Roberts traveled circuitous path to New Orleans

By: Jim Eichenhofer,, @Jim_Eichenhofer

On a New Orleans Hornets roster that features 10 NBA first-round picks, including five players who were chosen in the lottery portion of the draft, Brian Roberts is an anomaly. The 6-foot-1, 180-pound point guard not only went undrafted out of the University of Dayton in 2008, but it also took him four years to even appear in an NBA preseason game. At the unusual-for-a-rookie age of 26, Roberts debuted Oct. 7 vs. Orlando.

If Roberts’ first taste of the league was any indication, he plans on sticking around a while. The veteran of pro leagues in Israel and Germany led New Orleans to an 85-80 comeback victory over Orlando, pouring in a team-best 17 points. Roberts simply picked up from where he left off in summer league; he tallied double-digit points in all five Las Vegas games for the Hornets. The July performance helped convince the Hornets to sign him to a free-agent contract on Aug. 16, capping a post-college odyssey that has now included signing with teams on three different continents.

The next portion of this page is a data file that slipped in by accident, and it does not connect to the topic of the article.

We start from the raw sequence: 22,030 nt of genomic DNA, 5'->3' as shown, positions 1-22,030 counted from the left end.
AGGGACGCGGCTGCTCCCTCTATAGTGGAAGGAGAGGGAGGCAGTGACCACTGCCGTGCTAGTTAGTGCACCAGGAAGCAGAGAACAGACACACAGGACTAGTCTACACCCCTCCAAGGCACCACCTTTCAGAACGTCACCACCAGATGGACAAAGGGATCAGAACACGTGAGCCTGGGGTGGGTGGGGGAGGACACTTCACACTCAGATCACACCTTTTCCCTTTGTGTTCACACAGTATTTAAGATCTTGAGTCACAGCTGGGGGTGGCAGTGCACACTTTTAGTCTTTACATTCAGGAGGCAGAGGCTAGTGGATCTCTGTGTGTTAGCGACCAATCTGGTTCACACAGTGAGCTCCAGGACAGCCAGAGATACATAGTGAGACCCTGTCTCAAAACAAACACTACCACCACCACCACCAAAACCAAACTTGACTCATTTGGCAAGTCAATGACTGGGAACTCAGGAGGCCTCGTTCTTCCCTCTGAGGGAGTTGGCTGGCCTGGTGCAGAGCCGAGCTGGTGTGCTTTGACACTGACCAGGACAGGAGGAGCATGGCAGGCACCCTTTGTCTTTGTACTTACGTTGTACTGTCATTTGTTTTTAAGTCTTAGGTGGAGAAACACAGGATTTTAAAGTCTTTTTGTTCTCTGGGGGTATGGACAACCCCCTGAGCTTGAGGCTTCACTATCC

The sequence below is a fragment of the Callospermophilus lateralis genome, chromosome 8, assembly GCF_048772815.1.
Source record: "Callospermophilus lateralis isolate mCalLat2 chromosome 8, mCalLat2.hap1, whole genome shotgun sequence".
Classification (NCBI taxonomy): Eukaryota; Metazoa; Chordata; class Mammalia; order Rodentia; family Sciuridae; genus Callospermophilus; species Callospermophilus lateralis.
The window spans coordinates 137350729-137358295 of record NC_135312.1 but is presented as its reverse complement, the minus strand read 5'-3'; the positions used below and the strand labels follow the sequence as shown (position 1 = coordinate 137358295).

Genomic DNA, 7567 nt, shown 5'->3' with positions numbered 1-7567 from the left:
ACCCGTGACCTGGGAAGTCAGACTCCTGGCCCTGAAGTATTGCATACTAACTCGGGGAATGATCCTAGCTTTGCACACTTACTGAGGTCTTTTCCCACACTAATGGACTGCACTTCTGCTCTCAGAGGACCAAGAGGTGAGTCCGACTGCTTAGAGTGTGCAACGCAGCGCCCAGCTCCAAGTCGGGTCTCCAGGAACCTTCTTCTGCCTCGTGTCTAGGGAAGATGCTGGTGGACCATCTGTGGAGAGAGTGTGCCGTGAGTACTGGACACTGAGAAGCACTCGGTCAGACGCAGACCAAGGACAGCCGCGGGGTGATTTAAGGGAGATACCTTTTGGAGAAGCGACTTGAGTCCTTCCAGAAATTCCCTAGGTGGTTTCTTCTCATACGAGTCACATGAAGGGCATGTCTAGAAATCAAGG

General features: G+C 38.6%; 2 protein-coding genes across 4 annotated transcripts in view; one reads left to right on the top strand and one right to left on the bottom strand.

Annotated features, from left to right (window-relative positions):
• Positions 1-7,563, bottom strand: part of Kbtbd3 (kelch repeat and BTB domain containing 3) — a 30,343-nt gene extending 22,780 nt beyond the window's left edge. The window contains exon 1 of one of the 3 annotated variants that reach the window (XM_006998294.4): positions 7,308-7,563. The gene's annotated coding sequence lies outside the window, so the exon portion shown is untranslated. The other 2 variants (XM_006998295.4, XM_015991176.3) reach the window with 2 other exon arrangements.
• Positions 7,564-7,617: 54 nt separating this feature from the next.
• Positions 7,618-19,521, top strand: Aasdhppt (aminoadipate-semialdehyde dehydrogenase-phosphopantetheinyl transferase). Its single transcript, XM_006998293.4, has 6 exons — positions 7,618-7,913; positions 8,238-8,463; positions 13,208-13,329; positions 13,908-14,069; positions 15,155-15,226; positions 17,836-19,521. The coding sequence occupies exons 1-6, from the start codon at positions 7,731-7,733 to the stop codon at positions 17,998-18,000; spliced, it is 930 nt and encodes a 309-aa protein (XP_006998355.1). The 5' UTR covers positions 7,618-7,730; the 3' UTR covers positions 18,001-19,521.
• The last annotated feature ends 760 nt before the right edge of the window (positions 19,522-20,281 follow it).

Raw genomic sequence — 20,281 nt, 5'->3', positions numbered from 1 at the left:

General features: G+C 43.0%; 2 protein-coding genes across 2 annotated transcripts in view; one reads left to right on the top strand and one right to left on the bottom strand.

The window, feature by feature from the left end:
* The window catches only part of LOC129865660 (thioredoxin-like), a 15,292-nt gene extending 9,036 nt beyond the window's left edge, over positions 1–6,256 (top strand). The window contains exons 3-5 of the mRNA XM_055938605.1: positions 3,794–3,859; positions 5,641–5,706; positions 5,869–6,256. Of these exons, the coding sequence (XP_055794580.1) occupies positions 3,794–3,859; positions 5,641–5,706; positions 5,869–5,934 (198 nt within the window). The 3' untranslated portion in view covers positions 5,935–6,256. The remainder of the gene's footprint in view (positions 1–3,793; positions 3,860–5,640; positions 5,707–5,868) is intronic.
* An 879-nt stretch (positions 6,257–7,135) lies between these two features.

“During the summer I felt like I did what I could to show the Hornets and Coach (Monty) Williams what I can do,” Roberts said. “At that point, I just kind of left it up to them and prayed. It was a special time to get that call from Mr. (Dell) Demps and for him to welcome me as part of the Hornets organization. It was a great feeling.”

Only one Dayton Flyers player has appeared in a regular season NBA game since 1999 (Chris Wright, who played for Golden State in 2011-12), causing the Western Ohio community to celebrate the news that Roberts had signed with New Orleans.

“Once the news broke, there was a lot of love throughout the city,” a smiling Roberts remembered. “I was being texted by all the coaches and some former alumni there. It’s been a great experience for them. There are not too many Flyers who have made it to the NBA. To have me as one of them – and hopefully I can stay – it’s been great.”

Roberts’ unconventional route to the league added to the jubilation. “I wasn’t someone who was automatically going to be in the league (out of college),” Roberts said. “The journey I’ve had, I think people can appreciate that more.”